VeloNews reports the UCI has suspended the French Federation (FFC) in irk over sanctioning of the Tour. We imagine those at the FFC offices are trying to stifle a sniff. Or not.
Once again, the UCI is not taking actual action against riders or teams. Should it do so, it seems likely everyone would abandon the UCI ship.
ESPN posts an AP piece on "gene doping" and WADA's ongoing attempts to stay ahead of the game on the detection front:
WADA vice president Arne Ljungqvist said scientists working on gene therapy are being approached by sports figures interested in performance enhancement.
"We need to make sure that athletes know the dangers associated with these technologies and, for those who may choose to ignore them and cheat, that they will be caught," Ljungqvist said.
The CyclingNews reports that even though it now appears unlikely that Tom Boonen would go to the CAS to try and force the the ASO to include him in this year's Tour de France, Quick Step manager Patrick Lefevere has not completely taken that option off the table. In more news Alessandro Petacchi may take his case for a slight reduction in his suspension, which the UCI opposes, to the European Court of Human Rights, and there is more detail from the gene doping symposium:
One example of gene doping possibly already being carried out in pro cycling are hypoxia-inducible factor (HIF) stabilizers. HIF activates the gene producing natural Erythropoietin (EPO) during hypoxic conditions - when the blood is low of oxygen. "Once the body has reached normal oxygen levels again, HIF is decomposed. But HIF stabilizers make the factor continue its job: stimulate the production of natural EPO even when there is no need for it anymore," explained Patrick Diel, gene doping expert at the Centre for Preventive Doping Research in Cologne, Germany, to tour.ard.de.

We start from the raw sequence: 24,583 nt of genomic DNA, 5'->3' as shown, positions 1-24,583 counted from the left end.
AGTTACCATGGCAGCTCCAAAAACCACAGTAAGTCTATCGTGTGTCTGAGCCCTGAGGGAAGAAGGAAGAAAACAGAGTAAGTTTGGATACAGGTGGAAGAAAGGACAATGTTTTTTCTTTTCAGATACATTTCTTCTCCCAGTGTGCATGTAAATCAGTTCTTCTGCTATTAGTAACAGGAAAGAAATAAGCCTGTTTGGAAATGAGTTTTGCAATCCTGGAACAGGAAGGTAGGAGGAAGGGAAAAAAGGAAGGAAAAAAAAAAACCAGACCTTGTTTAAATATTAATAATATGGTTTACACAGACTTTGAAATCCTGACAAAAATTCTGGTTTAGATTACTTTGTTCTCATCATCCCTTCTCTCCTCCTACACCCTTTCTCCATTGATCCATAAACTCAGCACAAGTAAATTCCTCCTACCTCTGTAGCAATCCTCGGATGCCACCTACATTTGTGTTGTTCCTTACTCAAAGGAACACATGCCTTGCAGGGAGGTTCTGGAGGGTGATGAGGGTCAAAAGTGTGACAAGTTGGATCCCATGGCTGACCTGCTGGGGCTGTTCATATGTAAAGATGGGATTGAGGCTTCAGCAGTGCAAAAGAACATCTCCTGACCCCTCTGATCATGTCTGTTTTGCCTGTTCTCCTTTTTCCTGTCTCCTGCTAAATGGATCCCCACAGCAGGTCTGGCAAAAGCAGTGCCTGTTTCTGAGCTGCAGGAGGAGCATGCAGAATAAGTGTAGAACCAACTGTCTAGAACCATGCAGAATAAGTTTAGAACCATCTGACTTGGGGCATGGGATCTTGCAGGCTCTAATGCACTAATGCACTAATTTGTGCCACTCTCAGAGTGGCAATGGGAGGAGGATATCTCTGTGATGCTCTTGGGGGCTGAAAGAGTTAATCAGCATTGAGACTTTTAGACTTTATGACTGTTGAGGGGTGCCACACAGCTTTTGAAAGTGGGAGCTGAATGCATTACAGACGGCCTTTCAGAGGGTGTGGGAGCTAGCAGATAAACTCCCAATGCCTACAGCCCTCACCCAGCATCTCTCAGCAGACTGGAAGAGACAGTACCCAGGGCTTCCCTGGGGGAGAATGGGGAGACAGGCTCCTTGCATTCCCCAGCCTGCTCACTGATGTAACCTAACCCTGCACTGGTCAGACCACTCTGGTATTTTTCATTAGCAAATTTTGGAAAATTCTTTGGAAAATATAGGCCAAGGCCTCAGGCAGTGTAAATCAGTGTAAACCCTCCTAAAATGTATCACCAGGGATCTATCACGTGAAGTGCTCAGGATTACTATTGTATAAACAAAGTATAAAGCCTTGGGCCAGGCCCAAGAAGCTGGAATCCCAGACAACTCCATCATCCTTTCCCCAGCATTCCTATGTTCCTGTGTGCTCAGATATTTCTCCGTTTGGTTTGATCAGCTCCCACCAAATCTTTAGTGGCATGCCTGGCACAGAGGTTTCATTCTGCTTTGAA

HIF stabilizers would be easier to use than artificial EPO injections, as they come as a pill. "With this pill, hematocrit increases - without the use of artificial EPO. As the EPO is produced naturally, it cannot be detected using the current tests," he continued, adding that a 'treatment' would be dangerous. "Clinical studies carried out last year had to be abandoned prematurely, as the patients showed unacceptable side-effects. Still, other pharmaceutical companies are working on similar concepts. Now that the drug has already been tested on humans, we don't know if it is already circulating in the sports world."
The Boulder Report, inspired by Tom Boonen's surprisingly adequate apology, writes a few unlikely apologies of its own.
Bicycle.NET, to which we have linked frequently, has resolved some hacker problems and wants the world to know that it now has a clean bill of health. So here's some link love and check out "how not to ride a corner"
Don Catlin's new gig comes into focus with a release by Anti-Doping Sciences Institute, Inc. ("ADSI") and the Agency for Sports Ethics, LLC ("ASE"), which are now promising to work together. Catlin is the Chief Science officer of ADSI, whose CEO is coiincidentally named Oliver Catlin. ASE owns ACE, which is running the profile programs for Slipstream, Highroad, and the BMC cycling team.
The Lumberjack 100, in Michigan's Manistee National Forest, will be run this coming weekend. As far as we know Floyd Landis is still planning to take part. Here's hoping his luck is better than it was at the Mohican100.
September 07: Hearing Award
October 07: Hue's Hearing Appraisal
November 07: Major document Release
January 08: Larry's Curb Your Anticipation
Thursday, June 12, 2008